Why We Can’t Keep Forgetting Black Women Are Being Harmed By Police Violence Too

Korryn Gaines is another stark reminder.

By Natelegé Whaley

In May 2015, a group of Black women stood topless in San Francisco traffic. They held up signs reading names of Black women and girls who were victims of police-involved incidents.

Rekia Boyd. Shantel Davis. Shelley Frey. Kayla Moore. Kyam Livingston. Miriam Carely. Michelle Cusseaux. Tanisha Anderson.


Demonstrators rallied to chant those three affirming words in Chicago, Washington, D.C., New Orleans and New York City, as well.

The deaths of Michael Brown, Eric Garner and Freddie Gray, led to the mobilization of thousands around the world against police violence on Black people. Yet the women above who had similar fates were unknown to much of the masses. Did their Black human female lives not matter enough to be marched for too?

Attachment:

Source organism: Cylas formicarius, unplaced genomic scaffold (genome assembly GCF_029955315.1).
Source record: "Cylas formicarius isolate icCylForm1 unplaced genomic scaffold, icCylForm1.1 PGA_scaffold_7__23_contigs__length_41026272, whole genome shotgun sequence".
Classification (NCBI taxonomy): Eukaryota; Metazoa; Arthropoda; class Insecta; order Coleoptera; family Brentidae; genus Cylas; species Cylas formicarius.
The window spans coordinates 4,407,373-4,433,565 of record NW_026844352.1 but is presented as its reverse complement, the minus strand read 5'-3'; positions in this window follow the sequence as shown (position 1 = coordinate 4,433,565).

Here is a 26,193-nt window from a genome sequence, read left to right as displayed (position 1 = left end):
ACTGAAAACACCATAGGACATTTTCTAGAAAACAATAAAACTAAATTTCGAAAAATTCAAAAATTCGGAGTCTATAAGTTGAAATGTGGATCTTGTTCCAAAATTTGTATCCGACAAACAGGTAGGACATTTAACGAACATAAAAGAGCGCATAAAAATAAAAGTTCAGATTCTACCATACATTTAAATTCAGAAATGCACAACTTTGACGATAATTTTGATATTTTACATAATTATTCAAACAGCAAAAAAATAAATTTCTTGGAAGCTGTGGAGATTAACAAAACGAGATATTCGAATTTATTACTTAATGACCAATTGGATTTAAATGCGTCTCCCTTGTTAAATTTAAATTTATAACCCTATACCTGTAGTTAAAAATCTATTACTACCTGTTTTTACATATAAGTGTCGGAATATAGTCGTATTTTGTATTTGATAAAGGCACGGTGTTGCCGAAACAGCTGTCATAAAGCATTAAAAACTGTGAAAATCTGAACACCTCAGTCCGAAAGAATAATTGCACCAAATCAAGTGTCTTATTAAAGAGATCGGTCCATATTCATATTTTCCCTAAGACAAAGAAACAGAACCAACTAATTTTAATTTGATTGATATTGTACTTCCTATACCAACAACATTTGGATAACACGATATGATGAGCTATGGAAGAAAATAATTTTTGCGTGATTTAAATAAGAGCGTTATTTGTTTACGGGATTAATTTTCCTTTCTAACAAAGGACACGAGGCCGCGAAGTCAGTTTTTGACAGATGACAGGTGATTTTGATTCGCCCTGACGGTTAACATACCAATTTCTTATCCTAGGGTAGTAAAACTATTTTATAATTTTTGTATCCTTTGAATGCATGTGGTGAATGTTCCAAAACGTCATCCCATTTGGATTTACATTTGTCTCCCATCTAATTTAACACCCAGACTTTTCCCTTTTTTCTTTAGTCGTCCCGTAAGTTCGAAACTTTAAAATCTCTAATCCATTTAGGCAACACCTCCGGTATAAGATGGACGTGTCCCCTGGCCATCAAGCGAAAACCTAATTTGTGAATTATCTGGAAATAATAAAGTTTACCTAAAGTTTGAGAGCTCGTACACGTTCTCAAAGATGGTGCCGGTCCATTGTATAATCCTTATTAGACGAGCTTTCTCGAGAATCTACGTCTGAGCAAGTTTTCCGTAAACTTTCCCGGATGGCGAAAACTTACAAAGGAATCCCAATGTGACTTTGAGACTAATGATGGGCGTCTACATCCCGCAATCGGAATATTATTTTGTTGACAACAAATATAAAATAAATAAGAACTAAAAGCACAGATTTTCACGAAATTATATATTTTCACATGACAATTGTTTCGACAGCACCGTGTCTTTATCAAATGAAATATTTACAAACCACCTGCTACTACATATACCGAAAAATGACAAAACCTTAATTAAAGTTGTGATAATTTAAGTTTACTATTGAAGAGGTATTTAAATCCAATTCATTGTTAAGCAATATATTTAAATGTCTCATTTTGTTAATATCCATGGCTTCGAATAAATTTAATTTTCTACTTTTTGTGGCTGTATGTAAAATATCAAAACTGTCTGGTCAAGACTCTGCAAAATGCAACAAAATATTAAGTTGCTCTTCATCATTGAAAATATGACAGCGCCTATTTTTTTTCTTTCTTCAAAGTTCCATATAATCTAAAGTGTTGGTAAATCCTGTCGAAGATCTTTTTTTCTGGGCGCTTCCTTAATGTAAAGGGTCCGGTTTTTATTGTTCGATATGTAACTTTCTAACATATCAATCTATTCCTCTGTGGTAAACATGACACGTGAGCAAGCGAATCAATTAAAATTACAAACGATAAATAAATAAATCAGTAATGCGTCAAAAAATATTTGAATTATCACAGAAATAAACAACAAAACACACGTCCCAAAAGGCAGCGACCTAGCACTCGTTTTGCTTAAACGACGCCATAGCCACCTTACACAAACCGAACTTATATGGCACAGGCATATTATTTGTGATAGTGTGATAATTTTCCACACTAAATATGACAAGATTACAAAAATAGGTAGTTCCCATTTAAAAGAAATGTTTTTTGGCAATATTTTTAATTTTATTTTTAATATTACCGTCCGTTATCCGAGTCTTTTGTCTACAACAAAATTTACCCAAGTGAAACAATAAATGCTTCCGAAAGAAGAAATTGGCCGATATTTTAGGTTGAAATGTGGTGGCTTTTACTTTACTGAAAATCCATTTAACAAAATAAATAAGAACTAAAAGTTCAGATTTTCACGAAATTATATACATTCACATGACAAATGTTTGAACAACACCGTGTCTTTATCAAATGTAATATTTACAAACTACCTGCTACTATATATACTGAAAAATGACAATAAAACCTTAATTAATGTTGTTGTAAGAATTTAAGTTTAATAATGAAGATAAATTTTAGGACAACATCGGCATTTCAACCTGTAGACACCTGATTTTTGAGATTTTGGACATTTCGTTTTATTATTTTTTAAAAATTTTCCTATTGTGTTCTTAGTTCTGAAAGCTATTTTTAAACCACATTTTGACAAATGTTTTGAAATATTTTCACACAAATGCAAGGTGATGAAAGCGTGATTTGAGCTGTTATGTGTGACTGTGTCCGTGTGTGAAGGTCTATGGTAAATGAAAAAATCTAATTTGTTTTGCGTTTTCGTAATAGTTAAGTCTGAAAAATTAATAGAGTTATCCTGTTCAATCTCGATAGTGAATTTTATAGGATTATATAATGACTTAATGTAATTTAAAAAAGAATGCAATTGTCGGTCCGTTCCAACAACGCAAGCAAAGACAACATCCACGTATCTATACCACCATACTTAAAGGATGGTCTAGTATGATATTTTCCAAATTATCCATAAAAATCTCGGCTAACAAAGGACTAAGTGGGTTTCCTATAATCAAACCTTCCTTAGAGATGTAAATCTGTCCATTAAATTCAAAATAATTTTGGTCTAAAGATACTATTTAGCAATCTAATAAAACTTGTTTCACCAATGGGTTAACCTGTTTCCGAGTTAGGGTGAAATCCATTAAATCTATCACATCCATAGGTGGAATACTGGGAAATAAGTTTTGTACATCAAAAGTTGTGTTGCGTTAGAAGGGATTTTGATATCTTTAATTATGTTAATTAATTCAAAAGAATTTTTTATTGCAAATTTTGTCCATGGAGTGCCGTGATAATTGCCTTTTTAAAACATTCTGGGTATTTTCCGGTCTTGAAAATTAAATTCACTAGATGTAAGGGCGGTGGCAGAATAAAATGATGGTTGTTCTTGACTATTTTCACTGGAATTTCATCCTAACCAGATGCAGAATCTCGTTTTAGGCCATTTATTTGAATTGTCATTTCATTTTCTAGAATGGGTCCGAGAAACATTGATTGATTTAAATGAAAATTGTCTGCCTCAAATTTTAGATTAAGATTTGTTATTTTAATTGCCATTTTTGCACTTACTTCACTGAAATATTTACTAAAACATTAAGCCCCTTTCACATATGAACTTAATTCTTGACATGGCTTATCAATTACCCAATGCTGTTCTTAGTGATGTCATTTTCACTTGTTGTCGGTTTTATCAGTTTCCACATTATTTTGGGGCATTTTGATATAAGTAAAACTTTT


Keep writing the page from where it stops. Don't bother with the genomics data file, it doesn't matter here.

Again in July 2015, a video surfaced of a Waller County, Texas, police officer using excessive force to arrest a 28-year-old Black woman named Sandra Bland. She died in police custody with authorities ruling it suicide. The footage went viral and her name became a trending topic on social media. Unfortunately, it was her death that catapulted the #SayHerName movement and began to shift the narrative that Black women and girls, not just men and boys, are also vulnerable to police violence in America. Caring should not have begun with Sandra, but it definitely shouldn’t end with her either.

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